Objective: To assess the effectiveness of a procedure for intracytoplasmic sperm injection (ICSI) modified so as not to use polyvinylpyrrolidone (PVP) and to examine clinical outcome.
Study design: Seventy-seven cycles of ICSI were performed over a one-year period. PVP was used for sperm immobilization in 39 of these cycles and was eliminated from the other 38 cycles. Difference in fertilization rate, cleavage rate, parthenogenetic activity, clinical pregnancy rate, ongoing pregnancy rate and grading of preembryos between the two groups was compared.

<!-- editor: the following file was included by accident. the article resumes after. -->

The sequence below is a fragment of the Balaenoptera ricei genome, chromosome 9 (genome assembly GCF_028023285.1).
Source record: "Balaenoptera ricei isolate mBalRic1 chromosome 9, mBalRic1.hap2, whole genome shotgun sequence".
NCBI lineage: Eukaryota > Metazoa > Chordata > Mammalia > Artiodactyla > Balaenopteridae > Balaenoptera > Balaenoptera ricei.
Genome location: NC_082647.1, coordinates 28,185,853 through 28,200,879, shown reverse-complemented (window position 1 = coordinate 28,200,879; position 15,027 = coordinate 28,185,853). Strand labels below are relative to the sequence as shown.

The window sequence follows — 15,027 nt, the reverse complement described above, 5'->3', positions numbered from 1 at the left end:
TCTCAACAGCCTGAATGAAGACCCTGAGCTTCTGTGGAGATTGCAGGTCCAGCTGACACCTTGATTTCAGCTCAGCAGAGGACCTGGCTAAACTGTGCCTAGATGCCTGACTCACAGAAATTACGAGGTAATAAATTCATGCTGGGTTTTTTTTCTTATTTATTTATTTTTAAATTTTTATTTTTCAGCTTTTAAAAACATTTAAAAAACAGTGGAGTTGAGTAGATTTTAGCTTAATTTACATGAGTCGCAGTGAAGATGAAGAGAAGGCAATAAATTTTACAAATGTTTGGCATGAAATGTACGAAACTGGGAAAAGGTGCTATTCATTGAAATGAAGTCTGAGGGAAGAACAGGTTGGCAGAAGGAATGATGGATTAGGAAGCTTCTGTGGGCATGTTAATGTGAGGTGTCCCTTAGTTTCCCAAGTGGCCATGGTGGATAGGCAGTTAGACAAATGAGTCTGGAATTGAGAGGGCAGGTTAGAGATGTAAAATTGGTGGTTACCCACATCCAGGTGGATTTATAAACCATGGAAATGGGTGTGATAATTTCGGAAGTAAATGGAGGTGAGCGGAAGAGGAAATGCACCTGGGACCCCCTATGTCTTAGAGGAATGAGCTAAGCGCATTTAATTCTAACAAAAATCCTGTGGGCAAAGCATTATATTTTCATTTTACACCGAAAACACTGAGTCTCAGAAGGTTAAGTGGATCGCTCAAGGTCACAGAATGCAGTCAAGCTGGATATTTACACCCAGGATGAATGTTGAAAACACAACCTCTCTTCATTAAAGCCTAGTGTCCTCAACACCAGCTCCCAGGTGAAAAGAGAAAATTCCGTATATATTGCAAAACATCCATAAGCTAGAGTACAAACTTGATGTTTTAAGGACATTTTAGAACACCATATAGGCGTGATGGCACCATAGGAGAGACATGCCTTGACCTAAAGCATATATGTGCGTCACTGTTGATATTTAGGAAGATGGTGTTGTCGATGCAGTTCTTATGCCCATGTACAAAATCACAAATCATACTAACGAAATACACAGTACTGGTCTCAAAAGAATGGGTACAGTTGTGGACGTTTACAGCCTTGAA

Results: The non-PVP group had a higher fertilization rate (57.63% vs. 84.43%, P < .001) and better preembryo quality (chi 2 = 6.80, P = .009) than the PVP group. There was no significant difference in cleavage rate, parthenogenetic activity, clinical pregnancy rate and ongoing pregnancy rate between the two groups.
Conclusion: Performing ICSI without PVP may improve the fertilization rate and preembryo grading. However, further study with a larger cohort is necessary to determine whether the modified procedure can increase the pregnancy rate.